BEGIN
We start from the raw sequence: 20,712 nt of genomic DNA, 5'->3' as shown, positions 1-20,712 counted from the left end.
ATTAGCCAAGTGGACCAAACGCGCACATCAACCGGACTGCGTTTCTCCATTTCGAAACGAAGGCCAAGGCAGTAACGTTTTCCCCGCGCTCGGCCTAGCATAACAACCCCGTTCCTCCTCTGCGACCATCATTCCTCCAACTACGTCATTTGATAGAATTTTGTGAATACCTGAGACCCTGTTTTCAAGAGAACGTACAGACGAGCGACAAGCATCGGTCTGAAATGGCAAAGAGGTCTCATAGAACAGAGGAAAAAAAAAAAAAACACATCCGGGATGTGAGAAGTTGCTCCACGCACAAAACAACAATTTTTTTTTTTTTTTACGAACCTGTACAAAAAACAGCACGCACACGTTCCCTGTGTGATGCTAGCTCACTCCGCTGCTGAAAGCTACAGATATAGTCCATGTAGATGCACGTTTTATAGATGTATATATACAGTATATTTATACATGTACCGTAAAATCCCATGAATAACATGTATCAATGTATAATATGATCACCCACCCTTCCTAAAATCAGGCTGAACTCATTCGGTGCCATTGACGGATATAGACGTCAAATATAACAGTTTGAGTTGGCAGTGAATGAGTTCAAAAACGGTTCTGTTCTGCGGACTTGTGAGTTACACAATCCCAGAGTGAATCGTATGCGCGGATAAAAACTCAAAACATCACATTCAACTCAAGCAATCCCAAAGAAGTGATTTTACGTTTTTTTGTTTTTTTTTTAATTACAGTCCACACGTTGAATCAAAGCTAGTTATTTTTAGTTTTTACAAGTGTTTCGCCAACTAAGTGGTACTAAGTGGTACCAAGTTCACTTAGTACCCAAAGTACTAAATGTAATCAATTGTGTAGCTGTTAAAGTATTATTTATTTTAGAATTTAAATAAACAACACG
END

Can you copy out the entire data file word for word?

We start from the raw sequence: 20,712 nt of genomic DNA, 5'->3' as shown, positions 1-20,712 counted from the left end.
ATTAGCCAAGTGGACCAAACGCGCACATCAACCGGACTGCGTTTCTCCATTTCGAAACGAAGGCCAAGGCAGTAACGTTTTCCCCGCGCTCGGCCTAGCATAACAACCCCGTTCCTCCTCTGCGACCATCATTCCTCCAACTACGTCATTTGATAGAATTTTGTGAATACCTGAGACCCTGTTTTCAAGAGAACGTACAGACGAGCGACAAGCATCGGTCTGAAATGGCAAAGAGGTCTCATAGAACAGAGGAAAAAAAAAAAAAACACATCCGGGATGTGAGAAGTTGCTCCACGCACAAAACAACAATTTTTTTTTTTTTTTACGAACCTGTACAAAAAACAGCACGCACACGTTCCCTGTGTGATGCTAGCTCACTCCGCTGCTGAAAGCTACAGATATAGTCCATGTAGATGCACGTTTTATAGATGTATATATACAGTATATTTATACATGTACCGTAAAATCCCATGAATAACATGTATCAATGTATAATATGATCACCCACCCTTCCTAAAATCAGGCTGAACTCATTCGGTGCCATTGACGGATATAGACGTCAAATATAACAGTTTGAGTTGGCAGTGAATGAGTTCAAAAACGGTTCTGTTCTGCGGACTTGTGAGTTACACAATCCCAGAGTGAATCGTATGCGCGGATAAAAACTCAAAACATCACATTCAACTCAAGCAATCCCAAAGAAGTGATTTTACGTTTTTTTGTTTTTTTTTTAATTACAGTCCACACGTTGAATCAAAGCTAGTTATTTTTAGTTTTTACAAGTGTTTCGCCAACTAAGTGGTACTAAGTGGTACCAAGTTCACTTAGTACCCAAAGTACTAAATGTAATCAATTGTGTAGCTGTTAAAGTATTATTTATTTTAGAATTTAAATAAACAACACG